Thank you, Geoff, for the questions. Sean, I think we have time for two more?
Your next question comes from the line of Alex Arfaei from BMO Capital Markets. Your line is now open.
Good morning folks and thank you for taking the questions. Your guidance states that you are cutting SG&A and increasing R&D, both are more than we expected. I am just wondering because previously you said that you were increasing marketing spend for Opdivo and Eliquis this year and so I am just wondering if you could kind of put that in context of SG&A coming down? And also the increase in your R&D spending, I am just wondering, to what extent is this indicative of increased concerns about competitive thrust to your I-O franchise? Or is it a function of new opportunities that have become available to you? Thank you.
Alex, this is Giovanni. So first of all, let me say, we stack up our commercial investments behind the key growth brands last year, Opdivo and Eliquis, you mentioned and we are very committed to continue to invest competitively going forward including 2016. Obviously, we continue to look at our mature portfolio and the evolution of our portfolio overall and we have been and we will continue to be very disciplined in allocating all of our resources to the growth portfolio we have. So I just want to make sure that we continue to be very clear that Opdivo, Eliquis and all of our growth opportunities continue to be competitively resourced and supported in terms of their growth.
With respect to R&D, actually our increased investment comes from our confidence in our R&D strategy and the increased leadership position that we have gained in 2000, which makes us really confident given the number of successes we have to continue to broaden our development footprint. And when you look at the R&D spend, a lot is about development but we are also continuing to resource a very competitive medical organization and data generation activities across the board in support of many launches we have ahead of us in 2016.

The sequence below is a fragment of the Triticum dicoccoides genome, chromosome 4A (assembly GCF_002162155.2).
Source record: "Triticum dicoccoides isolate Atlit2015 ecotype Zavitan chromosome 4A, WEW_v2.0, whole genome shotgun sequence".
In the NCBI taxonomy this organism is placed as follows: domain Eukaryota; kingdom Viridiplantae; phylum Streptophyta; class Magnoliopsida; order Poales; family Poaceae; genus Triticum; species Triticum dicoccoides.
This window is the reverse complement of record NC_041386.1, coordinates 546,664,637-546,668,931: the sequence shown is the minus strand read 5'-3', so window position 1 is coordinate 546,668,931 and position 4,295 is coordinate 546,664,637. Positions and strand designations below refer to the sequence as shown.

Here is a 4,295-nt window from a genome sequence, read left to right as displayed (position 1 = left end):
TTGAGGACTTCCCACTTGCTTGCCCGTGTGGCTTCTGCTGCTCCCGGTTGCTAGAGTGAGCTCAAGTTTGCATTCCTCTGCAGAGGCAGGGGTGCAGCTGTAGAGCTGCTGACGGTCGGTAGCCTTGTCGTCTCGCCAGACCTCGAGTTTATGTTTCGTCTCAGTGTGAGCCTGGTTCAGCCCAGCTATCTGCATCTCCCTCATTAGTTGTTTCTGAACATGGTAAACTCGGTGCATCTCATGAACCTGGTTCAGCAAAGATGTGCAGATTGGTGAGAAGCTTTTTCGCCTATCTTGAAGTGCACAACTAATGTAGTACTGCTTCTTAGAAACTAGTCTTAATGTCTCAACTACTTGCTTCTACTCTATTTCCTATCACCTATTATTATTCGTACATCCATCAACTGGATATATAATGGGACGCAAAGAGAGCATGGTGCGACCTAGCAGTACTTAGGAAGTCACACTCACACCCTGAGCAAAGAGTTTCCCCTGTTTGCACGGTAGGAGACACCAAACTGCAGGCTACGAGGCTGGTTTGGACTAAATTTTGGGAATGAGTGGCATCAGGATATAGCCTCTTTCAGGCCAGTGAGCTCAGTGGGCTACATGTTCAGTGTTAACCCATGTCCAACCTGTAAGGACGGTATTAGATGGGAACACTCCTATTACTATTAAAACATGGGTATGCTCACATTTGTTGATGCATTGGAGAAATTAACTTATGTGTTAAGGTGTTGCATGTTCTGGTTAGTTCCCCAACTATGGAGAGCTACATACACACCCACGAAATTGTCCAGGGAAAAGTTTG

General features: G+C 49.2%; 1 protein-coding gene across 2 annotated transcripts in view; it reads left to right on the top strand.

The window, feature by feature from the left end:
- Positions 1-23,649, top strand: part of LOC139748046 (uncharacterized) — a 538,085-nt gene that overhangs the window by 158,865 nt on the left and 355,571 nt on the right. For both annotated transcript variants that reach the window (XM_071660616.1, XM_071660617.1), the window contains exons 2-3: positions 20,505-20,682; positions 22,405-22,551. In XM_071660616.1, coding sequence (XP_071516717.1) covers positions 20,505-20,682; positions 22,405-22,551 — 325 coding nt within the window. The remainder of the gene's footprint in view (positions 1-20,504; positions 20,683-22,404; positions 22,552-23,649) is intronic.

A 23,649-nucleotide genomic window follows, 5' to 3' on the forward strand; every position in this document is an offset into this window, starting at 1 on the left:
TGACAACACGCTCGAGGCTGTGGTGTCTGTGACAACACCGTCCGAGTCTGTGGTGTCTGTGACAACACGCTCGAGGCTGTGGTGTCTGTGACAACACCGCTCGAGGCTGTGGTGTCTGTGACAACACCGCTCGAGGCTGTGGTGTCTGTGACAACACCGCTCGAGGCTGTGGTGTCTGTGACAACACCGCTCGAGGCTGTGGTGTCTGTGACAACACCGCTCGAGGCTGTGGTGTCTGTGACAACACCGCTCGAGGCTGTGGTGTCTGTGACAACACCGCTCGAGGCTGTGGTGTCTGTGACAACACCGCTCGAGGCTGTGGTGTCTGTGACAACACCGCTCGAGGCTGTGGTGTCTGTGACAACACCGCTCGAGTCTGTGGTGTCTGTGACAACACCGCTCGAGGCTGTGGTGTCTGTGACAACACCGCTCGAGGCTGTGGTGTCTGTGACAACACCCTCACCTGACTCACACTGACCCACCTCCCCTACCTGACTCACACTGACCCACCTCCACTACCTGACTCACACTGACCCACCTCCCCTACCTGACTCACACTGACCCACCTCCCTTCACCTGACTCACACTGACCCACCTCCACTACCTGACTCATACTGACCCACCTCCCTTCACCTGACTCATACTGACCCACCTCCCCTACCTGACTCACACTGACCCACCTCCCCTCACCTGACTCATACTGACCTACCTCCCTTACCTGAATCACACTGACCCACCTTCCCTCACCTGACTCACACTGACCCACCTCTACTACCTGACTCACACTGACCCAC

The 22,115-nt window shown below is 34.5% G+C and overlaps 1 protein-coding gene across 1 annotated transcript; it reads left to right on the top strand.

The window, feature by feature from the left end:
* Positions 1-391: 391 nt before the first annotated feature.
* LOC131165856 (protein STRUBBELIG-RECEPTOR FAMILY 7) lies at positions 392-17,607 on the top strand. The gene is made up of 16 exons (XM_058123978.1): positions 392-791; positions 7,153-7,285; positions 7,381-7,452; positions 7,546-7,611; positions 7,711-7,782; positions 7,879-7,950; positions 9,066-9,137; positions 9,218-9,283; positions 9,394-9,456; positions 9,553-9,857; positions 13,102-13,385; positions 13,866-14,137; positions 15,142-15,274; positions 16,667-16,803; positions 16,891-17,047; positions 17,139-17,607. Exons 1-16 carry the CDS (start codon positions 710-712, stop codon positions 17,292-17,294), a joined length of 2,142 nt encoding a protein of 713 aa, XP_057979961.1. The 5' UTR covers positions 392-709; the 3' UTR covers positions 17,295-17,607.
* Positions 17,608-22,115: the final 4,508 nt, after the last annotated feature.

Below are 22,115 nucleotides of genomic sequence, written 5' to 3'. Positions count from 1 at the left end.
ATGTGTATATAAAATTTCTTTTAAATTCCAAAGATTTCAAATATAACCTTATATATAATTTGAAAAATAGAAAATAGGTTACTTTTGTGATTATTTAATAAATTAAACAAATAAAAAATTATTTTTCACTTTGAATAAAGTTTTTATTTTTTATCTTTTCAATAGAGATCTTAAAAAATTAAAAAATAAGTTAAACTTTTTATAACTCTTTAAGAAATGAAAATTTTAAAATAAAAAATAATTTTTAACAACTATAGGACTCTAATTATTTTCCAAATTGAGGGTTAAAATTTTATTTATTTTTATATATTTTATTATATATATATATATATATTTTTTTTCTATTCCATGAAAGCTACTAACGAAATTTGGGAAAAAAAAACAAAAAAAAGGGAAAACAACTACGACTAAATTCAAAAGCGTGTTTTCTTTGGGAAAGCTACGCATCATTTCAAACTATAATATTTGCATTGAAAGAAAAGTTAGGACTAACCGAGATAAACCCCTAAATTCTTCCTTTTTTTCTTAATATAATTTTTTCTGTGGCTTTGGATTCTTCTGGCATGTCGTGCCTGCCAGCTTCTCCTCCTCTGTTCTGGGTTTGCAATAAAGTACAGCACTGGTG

Thank you for the questions, Alex. Can we go to our final question, Sean, please?
Your final question comes from the line of Gregg Gilbert from Deutsche Bank. Your line is now open.
Thanks. A couple of questions on Opdivo there, a bit different. Is the net pricing across global regions holding steady as with your original intent? And if not, can you perhaps quantify some of the differences? And then secondly in the U.S., curious about your DTC campaign on Opdivo. I would have thought that the speed of uptake for these I-O agents and the market share dynamics would not really be affected by patient awareness that can be dealt with via DTC, but maybe you can share thoughts on the philosophy of DTC for this area? Thanks.
Gregg, let me start with your second question about DTC and patient awareness. We made a conscious decision, an important decision to invest in DTC advertising for lung cancer because we feel that is a long history of treatment that have not delivered significant value to patients with lung cancer. There is pessimism for many patients. And the number of patients particularly in the second line setting that are not being treated as aggressively as they should be treated. So for the first time, we have been able to offer a really meaningful opportunity through Opdivo to patients, pretreated patients with lung cancer. We felt it was important to invest in a campaign and in many ways mobilize patients to seek treatment now that an option is available.
Charlie or Murdo, on pricing?
Yes. Gregg, on net pricing around the globe we are, as I mentioned before, really pleased with the recognition of the value that Opdivo represents and have been pleased with our discussions with reimbursement authorities. There have been positive assessments in France and in Germany for Opdivo. We are making good progress in the U.K. So we feel good about how net price will hold ex-U.S.
Thanks, everyone. Thanks for the questions. Let me just conclude by saying again that 2015 was a very important year for us at Bristol-Myers Squibb as we began a new chapter of expected growth. We have laid a very strong foundation for the future. Thank you.
Sean, thanks for helping coordinate the call and thank you everybody for joining us.
Absolutely, sir. Thank you. This concludes today's conference. You may now disconnect.